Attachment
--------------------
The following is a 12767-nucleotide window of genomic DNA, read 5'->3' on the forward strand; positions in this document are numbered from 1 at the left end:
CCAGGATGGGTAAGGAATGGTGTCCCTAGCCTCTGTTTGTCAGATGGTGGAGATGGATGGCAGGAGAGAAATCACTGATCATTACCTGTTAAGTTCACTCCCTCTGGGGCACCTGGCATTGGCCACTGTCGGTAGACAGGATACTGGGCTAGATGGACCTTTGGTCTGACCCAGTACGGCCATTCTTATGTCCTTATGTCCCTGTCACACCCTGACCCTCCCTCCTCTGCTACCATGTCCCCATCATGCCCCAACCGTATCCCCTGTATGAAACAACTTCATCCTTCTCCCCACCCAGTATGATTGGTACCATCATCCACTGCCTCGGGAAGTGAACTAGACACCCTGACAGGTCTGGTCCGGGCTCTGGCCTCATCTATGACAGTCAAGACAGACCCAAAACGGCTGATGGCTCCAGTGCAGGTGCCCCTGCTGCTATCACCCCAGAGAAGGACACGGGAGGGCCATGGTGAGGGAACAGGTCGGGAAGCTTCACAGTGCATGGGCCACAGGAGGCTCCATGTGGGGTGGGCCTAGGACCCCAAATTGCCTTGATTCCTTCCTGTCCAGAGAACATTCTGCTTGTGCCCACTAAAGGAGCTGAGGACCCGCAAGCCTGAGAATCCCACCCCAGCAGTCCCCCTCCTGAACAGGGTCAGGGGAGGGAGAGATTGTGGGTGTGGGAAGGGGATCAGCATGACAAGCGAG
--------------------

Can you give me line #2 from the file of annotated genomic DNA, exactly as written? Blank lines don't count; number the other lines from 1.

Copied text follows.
CCAGGATGGGTAAGGAATGGTGTCCCTAGCCTCTGTTTGTCAGATGGTGGAGATGGATGGCAGGAGAGAAATCACTGATCATTACCTGTTAAGTTCACTCCCTCTGGGGCACCTGGCATTGGCCACTGTCGGTAGACAGGATACTGGGCTAGATGGACCTTTGGTCTGACCCAGTACGGCCATTCTTATGTCCTTATGTCCCTGTCACACCCTGACCCTCCCTCCTCTGCTACCATGTCCCCATCATGCCCCAACCGTATCCCCTGTATGAAACAACTTCATCCTTCTCCCCACCCAGTATGATTGGTACCATCATCCACTGCCTCGGGAAGTGAACTAGACACCCTGACAGGTCTGGTCCGGGCTCTGGCCTCATCTATGACAGTCAAGACAGACCCAAAACGGCTGATGGCTCCAGTGCAGGTGCCCCTGCTGCTATCACCCCAGAGAAGGACACGGGAGGGCCATGGTGAGGGAACAGGTCGGGAAGCTTCACAGTGCATGGGCCACAGGAGGCTCCATGTGGGGTGGGCCTAGGACCCCAAATTGCCTTGATTCCTTCCTGTCCAGAGAACATTCTGCTTGTGCCCACTAAAGGAGCTGAGGACCCGCAAGCCTGAGAATCCCACCCCAGCAGTCCCCCTCCTGAACAGGGTCAGGGGAGGGAGAGATTGTGGGTGTGGGAAGGGGATCAGCATGACAAGCGAG